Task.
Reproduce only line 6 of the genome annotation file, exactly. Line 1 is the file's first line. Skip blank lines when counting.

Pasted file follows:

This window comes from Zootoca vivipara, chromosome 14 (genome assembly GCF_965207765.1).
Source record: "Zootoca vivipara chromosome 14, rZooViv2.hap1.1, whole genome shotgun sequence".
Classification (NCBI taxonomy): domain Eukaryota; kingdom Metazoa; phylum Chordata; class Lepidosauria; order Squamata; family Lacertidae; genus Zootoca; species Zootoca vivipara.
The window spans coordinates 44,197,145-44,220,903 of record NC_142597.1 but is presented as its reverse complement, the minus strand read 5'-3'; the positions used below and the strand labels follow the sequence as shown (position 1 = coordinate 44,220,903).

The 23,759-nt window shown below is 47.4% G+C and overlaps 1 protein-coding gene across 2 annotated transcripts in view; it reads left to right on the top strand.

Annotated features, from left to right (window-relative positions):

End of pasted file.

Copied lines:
Annotated features, from left to right (window-relative positions):